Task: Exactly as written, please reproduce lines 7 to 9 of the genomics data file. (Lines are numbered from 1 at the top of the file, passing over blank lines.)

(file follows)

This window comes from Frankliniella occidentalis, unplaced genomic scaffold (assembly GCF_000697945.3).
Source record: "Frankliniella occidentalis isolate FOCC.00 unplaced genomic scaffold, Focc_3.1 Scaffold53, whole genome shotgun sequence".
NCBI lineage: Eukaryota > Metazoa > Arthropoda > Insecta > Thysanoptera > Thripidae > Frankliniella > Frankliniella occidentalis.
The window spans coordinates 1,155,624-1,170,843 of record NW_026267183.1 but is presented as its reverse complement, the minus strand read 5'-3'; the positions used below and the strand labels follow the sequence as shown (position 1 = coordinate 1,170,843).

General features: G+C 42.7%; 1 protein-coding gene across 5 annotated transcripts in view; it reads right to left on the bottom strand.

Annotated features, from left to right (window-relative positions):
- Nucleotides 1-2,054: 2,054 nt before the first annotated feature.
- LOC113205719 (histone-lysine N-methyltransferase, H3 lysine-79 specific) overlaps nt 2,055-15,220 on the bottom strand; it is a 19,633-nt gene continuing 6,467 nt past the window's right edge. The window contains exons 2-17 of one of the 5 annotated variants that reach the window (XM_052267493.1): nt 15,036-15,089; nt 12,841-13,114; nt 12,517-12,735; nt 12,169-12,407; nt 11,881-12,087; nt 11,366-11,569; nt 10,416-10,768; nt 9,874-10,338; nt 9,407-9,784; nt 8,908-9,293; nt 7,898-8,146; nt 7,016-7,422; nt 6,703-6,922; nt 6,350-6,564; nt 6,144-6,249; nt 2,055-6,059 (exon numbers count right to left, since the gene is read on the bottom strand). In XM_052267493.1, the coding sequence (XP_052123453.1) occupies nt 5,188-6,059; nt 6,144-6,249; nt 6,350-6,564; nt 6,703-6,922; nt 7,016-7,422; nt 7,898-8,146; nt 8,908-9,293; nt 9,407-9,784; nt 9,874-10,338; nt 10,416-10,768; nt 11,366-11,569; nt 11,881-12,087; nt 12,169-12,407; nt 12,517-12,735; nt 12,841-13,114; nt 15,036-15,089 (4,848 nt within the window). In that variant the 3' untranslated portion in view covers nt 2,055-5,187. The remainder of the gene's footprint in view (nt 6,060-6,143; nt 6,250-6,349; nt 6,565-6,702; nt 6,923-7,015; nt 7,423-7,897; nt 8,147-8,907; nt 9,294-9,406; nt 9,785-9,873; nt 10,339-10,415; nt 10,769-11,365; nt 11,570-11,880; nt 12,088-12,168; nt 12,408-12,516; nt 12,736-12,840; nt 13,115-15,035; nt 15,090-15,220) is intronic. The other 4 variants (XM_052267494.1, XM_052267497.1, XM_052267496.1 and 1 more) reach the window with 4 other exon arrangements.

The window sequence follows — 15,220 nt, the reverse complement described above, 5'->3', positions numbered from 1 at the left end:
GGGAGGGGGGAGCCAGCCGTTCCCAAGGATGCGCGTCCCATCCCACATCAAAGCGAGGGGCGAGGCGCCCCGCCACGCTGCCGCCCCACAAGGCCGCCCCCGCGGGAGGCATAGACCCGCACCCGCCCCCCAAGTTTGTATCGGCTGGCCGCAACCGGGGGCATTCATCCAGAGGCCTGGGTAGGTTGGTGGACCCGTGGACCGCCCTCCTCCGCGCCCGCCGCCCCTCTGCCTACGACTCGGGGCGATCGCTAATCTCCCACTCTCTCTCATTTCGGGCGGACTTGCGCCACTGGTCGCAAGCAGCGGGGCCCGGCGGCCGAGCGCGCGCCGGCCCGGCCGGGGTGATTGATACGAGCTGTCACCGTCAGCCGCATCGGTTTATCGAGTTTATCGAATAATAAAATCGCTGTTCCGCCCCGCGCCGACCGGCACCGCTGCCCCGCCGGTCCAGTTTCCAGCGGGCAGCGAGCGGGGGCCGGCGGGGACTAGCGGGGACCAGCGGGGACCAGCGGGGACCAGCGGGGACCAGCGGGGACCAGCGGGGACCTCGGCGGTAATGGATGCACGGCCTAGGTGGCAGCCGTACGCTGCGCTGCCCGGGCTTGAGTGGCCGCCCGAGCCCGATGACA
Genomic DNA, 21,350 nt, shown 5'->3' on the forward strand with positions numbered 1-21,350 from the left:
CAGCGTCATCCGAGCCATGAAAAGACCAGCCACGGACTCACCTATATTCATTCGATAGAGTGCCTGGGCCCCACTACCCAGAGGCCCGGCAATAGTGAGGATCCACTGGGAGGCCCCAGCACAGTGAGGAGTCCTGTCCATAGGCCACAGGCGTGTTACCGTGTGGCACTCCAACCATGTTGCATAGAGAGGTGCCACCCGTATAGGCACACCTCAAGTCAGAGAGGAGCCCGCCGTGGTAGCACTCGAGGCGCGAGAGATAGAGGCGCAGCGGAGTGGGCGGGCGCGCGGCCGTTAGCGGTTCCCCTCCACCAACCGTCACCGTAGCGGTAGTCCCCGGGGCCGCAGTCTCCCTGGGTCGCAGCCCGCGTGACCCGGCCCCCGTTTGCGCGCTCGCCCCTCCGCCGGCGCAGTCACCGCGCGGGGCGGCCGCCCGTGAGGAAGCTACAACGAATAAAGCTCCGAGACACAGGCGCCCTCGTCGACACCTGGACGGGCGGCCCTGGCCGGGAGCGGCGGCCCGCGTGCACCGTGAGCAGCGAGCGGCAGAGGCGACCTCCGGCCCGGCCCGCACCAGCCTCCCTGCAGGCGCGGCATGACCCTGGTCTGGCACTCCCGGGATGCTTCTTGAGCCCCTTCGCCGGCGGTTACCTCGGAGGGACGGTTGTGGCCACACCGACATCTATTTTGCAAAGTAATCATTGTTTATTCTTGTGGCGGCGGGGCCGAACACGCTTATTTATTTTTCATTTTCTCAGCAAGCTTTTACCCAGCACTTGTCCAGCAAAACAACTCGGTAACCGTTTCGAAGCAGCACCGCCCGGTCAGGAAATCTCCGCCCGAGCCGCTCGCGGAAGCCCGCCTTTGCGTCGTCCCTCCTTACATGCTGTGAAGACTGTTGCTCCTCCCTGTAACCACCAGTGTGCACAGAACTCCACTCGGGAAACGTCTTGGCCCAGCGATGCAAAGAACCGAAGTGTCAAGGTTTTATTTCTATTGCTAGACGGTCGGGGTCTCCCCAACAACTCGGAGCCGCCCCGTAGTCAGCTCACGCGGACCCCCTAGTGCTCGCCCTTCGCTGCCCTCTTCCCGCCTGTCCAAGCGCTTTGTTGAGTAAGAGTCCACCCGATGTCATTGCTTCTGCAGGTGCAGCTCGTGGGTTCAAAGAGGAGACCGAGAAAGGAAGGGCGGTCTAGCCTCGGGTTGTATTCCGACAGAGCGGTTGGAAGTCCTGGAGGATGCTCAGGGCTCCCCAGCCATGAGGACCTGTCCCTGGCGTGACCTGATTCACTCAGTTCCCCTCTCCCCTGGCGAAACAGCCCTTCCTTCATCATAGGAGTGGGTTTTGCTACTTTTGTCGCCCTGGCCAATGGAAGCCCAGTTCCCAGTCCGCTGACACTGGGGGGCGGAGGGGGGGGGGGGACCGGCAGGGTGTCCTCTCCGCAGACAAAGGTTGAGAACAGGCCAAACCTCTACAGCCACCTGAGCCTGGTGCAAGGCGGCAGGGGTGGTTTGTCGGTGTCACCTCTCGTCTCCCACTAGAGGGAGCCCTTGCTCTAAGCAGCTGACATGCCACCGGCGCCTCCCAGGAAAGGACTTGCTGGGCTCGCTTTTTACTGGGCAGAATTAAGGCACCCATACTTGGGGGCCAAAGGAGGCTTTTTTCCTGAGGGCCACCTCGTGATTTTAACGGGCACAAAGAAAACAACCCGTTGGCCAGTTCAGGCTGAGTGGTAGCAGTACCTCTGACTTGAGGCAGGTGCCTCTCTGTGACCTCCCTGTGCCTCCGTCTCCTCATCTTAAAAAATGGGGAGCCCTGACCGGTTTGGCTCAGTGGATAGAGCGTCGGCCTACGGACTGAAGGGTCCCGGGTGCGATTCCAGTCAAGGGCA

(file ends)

- Nucleotides 1-2,054: 2,054 nt before the first annotated feature.
- LOC113205719 (histone-lysine N-methyltransferase, H3 lysine-79 specific) overlaps nt 2,055-15,220 on the bottom strand; it is a 19,633-nt gene continuing 6,467 nt past the window's right edge. The window contains exons 2-17 of one of the 5 annotated variants that reach the window (XM_052267493.1): nt 15,036-15,089; nt 12,841-13,114; nt 12,517-12,735; nt 12,169-12,407; nt 11,881-12,087; nt 11,366-11,569; nt 10,416-10,768; nt 9,874-10,338; nt 9,407-9,784; nt 8,908-9,293; nt 7,898-8,146; nt 7,016-7,422; nt 6,703-6,922; nt 6,350-6,564; nt 6,144-6,249; nt 2,055-6,059 (exon numbers count right to left, since the gene is read on the bottom strand). In XM_052267493.1, the coding sequence (XP_052123453.1) occupies nt 5,188-6,059; nt 6,144-6,249; nt 6,350-6,564; nt 6,703-6,922; nt 7,016-7,422; nt 7,898-8,146; nt 8,908-9,293; nt 9,407-9,784; nt 9,874-10,338; nt 10,416-10,768; nt 11,366-11,569; nt 11,881-12,087; nt 12,169-12,407; nt 12,517-12,735; nt 12,841-13,114; nt 15,036-15,089 (4,848 nt within the window). In that variant the 3' untranslated portion in view covers nt 2,055-5,187. The remainder of the gene's footprint in view (nt 6,060-6,143; nt 6,250-6,349; nt 6,565-6,702; nt 6,923-7,015; nt 7,423-7,897; nt 8,147-8,907; nt 9,294-9,406; nt 9,785-9,873; nt 10,339-10,415; nt 10,769-11,365; nt 11,570-11,880; nt 12,088-12,168; nt 12,408-12,516; nt 12,736-12,840; nt 13,115-15,035; nt 15,090-15,220) is intronic. The other 4 variants (XM_052267494.1, XM_052267497.1, XM_052267496.1 and 1 more) reach the window with 4 other exon arrangements.

The window sequence follows — 15,220 nt, the reverse complement described above, 5'->3', positions numbered from 1 at the left end: